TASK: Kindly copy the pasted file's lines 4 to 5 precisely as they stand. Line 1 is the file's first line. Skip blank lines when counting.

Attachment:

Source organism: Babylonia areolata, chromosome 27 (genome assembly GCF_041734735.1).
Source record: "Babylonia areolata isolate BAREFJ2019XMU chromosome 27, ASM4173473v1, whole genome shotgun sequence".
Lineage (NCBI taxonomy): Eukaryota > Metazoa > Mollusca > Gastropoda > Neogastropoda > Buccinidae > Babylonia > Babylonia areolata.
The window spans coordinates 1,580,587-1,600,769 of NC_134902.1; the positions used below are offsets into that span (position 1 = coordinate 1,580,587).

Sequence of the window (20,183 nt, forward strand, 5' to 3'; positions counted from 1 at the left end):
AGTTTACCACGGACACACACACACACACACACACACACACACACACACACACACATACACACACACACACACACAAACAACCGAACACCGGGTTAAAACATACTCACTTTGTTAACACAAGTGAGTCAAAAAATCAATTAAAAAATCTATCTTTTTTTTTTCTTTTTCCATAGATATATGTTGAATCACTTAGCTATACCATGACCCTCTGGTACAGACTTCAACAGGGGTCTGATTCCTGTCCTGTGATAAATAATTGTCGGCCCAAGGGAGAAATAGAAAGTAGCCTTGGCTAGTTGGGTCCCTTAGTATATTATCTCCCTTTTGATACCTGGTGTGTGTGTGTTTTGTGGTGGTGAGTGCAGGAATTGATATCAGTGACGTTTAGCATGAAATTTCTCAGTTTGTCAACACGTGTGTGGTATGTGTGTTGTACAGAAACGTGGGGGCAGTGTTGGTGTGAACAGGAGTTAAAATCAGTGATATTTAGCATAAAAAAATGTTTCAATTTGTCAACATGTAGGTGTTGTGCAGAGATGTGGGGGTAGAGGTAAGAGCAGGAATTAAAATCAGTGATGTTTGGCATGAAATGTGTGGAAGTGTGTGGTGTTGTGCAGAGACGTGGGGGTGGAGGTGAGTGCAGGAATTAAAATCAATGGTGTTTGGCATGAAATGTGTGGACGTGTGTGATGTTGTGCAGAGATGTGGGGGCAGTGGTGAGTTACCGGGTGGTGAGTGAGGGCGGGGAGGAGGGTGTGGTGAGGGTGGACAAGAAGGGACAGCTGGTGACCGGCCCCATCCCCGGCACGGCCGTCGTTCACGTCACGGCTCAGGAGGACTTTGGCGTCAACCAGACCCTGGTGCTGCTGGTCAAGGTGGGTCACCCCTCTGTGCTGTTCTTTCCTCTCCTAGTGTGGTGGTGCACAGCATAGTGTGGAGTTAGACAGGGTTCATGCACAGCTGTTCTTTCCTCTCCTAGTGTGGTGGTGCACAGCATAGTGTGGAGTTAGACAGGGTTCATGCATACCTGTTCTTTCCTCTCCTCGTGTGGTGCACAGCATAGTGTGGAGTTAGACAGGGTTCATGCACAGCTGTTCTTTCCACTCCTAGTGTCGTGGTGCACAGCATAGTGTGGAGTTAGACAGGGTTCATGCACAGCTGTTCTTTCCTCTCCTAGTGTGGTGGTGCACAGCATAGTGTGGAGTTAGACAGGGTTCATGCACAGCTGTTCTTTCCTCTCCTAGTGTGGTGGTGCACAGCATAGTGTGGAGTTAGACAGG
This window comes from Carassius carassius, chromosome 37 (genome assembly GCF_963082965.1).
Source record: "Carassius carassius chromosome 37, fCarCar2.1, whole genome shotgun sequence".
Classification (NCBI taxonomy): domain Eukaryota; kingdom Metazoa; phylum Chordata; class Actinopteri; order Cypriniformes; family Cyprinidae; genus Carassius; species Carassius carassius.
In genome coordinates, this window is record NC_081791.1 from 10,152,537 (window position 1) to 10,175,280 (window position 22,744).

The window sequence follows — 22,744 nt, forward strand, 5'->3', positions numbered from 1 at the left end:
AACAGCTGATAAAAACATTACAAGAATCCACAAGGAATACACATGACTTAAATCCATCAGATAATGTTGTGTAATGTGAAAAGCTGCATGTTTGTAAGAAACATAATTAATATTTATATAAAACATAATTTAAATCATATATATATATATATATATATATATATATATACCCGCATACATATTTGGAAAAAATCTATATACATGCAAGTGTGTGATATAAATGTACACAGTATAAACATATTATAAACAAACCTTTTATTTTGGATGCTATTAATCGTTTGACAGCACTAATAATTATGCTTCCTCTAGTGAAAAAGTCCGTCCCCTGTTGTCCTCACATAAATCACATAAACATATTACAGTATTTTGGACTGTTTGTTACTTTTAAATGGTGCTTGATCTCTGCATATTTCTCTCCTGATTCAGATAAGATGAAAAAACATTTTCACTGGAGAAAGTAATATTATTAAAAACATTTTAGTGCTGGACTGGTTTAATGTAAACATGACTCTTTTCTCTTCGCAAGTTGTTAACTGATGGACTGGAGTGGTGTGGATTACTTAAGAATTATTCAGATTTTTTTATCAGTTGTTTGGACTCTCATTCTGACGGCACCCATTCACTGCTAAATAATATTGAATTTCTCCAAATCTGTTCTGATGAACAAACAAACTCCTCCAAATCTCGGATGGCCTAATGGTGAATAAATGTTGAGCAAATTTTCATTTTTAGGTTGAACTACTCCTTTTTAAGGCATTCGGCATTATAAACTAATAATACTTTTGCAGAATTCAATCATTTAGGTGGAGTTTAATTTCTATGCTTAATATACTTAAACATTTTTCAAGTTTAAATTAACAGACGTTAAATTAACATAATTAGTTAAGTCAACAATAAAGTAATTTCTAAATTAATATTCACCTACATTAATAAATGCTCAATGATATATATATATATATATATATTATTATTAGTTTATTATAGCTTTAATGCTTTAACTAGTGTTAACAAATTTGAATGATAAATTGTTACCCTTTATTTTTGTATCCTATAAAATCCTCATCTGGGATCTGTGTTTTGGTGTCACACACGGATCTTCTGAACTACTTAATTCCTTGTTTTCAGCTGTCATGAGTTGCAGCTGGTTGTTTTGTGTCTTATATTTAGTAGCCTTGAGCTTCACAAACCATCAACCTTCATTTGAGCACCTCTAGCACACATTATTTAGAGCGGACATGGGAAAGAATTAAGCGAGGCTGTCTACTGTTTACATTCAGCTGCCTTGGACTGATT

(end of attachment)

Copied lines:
The window spans coordinates 1,580,587-1,600,769 of NC_134902.1; the positions used below are offsets into that span (position 1 = coordinate 1,580,587).

Sequence of the window (20,183 nt, forward strand, 5' to 3'; positions counted from 1 at the left end):